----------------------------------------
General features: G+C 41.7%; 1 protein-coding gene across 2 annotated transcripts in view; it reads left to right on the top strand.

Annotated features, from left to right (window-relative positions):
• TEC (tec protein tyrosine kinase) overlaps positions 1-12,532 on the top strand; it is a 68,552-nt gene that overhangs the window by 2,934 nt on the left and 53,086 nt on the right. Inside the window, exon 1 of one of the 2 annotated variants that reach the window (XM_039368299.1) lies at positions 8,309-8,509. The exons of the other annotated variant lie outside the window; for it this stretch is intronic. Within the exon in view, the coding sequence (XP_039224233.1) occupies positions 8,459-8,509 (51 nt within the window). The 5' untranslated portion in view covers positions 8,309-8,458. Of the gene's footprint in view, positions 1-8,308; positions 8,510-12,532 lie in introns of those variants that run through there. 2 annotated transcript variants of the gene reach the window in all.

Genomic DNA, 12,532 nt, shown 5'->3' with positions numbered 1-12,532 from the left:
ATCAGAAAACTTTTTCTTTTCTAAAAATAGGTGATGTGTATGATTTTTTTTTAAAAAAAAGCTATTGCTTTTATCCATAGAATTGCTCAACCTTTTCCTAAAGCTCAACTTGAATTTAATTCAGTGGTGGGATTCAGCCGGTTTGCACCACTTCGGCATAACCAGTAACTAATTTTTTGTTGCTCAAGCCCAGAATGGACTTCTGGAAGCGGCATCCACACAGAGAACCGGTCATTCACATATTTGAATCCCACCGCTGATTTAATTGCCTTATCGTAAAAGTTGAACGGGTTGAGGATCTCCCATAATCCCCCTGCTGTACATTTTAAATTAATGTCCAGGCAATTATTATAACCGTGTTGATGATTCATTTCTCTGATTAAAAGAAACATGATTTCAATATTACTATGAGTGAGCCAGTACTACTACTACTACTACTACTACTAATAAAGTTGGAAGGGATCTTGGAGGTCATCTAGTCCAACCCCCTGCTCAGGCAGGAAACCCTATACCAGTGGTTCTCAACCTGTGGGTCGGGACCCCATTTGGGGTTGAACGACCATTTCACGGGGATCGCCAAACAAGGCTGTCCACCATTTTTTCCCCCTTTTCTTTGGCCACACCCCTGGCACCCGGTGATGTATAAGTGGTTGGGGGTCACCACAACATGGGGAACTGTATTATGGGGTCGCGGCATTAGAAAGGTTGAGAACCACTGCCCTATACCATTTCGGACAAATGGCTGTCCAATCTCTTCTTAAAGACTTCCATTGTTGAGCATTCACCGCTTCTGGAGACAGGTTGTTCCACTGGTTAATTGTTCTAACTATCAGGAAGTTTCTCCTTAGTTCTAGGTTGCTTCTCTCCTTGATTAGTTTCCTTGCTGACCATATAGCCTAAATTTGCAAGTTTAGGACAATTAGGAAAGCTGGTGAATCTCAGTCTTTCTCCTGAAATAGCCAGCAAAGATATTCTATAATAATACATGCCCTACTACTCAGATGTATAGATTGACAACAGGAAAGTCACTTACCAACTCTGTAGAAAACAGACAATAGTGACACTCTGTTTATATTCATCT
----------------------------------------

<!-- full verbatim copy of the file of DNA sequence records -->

General features: G+C 41.7%; 1 protein-coding gene across 2 annotated transcripts in view; it reads left to right on the top strand.

Annotated features, from left to right (window-relative positions):
• TEC (tec protein tyrosine kinase) overlaps positions 1-12,532 on the top strand; it is a 68,552-nt gene that overhangs the window by 2,934 nt on the left and 53,086 nt on the right. Inside the window, exon 1 of one of the 2 annotated variants that reach the window (XM_039368299.1) lies at positions 8,309-8,509. The exons of the other annotated variant lie outside the window; for it this stretch is intronic. Within the exon in view, the coding sequence (XP_039224233.1) occupies positions 8,459-8,509 (51 nt within the window). The 5' untranslated portion in view covers positions 8,309-8,458. Of the gene's footprint in view, positions 1-8,308; positions 8,510-12,532 lie in introns of those variants that run through there. 2 annotated transcript variants of the gene reach the window in all.

Genomic DNA, 12,532 nt, shown 5'->3' with positions numbered 1-12,532 from the left:
ATCAGAAAACTTTTTCTTTTCTAAAAATAGGTGATGTGTATGATTTTTTTTTAAAAAAAAGCTATTGCTTTTATCCATAGAATTGCTCAACCTTTTCCTAAAGCTCAACTTGAATTTAATTCAGTGGTGGGATTCAGCCGGTTTGCACCACTTCGGCATAACCAGTAACTAATTTTTTGTTGCTCAAGCCCAGAATGGACTTCTGGAAGCGGCATCCACACAGAGAACCGGTCATTCACATATTTGAATCCCACCGCTGATTTAATTGCCTTATCGTAAAAGTTGAACGGGTTGAGGATCTCCCATAATCCCCCTGCTGTACATTTTAAATTAATGTCCAGGCAATTATTATAACCGTGTTGATGATTCATTTCTCTGATTAAAAGAAACATGATTTCAATATTACTATGAGTGAGCCAGTACTACTACTACTACTACTACTACTAATAAAGTTGGAAGGGATCTTGGAGGTCATCTAGTCCAACCCCCTGCTCAGGCAGGAAACCCTATACCAGTGGTTCTCAACCTGTGGGTCGGGACCCCATTTGGGGTTGAACGACCATTTCACGGGGATCGCCAAACAAGGCTGTCCACCATTTTTTCCCCCTTTTCTTTGGCCACACCCCTGGCACCCGGTGATGTATAAGTGGTTGGGGGTCACCACAACATGGGGAACTGTATTATGGGGTCGCGGCATTAGAAAGGTTGAGAACCACTGCCCTATACCATTTCGGACAAATGGCTGTCCAATCTCTTCTTAAAGACTTCCATTGTTGAGCATTCACCGCTTCTGGAGACAGGTTGTTCCACTGGTTAATTGTTCTAACTATCAGGAAGTTTCTCCTTAGTTCTAGGTTGCTTCTCTCCTTGATTAGTTTCCTTGCTGACCATATAGCCTAAATTTGCAAGTTTAGGACAATTAGGAAAGCTGGTGAATCTCAGTCTTTCTCCTGAAATAGCCAGCAAAGATATTCTATAATAATACATGCCCTACTACTCAGATGTATAGATTGACAACAGGAAAGTCACTTACCAACTCTGTAGAAAACAGACAATAGTGACACTCTGTTTATATTCATCT